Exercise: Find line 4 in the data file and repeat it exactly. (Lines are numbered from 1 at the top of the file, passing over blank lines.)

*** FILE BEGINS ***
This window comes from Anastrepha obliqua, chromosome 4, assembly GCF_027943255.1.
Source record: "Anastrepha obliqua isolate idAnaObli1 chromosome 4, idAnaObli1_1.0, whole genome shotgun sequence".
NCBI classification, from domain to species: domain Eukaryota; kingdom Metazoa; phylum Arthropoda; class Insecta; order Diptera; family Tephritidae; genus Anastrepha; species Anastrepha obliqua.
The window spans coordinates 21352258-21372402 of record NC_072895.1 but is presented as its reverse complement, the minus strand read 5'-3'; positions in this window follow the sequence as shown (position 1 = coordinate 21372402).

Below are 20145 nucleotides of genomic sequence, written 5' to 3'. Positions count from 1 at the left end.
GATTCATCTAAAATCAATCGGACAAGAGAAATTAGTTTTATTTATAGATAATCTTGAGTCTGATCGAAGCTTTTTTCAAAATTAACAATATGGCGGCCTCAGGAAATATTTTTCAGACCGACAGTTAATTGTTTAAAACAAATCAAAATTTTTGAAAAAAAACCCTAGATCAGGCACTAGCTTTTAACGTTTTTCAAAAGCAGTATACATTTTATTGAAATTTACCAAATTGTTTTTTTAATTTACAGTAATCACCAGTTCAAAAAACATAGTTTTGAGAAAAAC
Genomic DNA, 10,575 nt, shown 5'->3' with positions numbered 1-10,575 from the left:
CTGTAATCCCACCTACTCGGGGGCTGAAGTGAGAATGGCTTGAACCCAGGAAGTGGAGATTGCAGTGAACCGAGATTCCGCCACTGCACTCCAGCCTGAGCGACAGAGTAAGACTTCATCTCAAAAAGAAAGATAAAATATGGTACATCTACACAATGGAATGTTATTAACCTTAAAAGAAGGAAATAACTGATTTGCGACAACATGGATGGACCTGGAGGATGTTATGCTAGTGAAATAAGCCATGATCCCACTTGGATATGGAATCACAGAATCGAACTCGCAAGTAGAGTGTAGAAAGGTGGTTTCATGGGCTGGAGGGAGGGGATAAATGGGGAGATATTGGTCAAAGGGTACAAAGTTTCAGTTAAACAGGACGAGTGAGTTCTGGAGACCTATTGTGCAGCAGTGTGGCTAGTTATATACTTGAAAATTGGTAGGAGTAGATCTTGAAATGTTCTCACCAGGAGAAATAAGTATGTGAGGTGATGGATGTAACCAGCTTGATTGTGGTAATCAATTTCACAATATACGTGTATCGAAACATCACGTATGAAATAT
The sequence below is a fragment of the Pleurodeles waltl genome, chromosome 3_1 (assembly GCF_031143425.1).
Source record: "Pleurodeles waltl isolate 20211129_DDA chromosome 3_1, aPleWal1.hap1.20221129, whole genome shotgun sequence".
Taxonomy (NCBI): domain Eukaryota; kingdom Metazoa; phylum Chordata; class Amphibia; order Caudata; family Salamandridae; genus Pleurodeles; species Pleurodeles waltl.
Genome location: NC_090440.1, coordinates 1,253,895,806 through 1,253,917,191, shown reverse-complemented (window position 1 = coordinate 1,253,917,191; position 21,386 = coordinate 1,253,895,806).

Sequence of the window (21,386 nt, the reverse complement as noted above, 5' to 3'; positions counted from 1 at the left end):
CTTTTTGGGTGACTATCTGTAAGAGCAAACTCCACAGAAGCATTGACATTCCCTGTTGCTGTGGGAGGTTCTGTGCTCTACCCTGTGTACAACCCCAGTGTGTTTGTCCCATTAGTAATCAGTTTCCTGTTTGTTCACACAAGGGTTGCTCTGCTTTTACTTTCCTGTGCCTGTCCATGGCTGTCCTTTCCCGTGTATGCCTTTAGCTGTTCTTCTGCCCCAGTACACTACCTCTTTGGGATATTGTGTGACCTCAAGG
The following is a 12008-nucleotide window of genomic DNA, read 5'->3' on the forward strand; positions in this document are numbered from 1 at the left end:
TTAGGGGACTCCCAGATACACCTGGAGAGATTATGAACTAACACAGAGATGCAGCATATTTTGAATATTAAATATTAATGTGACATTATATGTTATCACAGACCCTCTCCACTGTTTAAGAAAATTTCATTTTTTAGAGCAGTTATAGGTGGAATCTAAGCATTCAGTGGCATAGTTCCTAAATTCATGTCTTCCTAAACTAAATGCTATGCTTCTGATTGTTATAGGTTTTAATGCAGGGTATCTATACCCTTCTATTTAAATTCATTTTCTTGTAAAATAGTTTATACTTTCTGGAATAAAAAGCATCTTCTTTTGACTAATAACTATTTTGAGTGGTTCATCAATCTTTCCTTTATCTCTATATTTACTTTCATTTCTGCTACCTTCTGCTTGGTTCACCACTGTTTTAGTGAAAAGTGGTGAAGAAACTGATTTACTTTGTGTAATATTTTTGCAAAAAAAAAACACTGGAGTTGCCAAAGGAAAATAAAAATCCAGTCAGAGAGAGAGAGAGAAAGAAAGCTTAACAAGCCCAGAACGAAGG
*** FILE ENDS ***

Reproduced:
The window spans coordinates 21352258-21372402 of record NC_072895.1 but is presented as its reverse complement, the minus strand read 5'-3'; positions in this window follow the sequence as shown (position 1 = coordinate 21372402).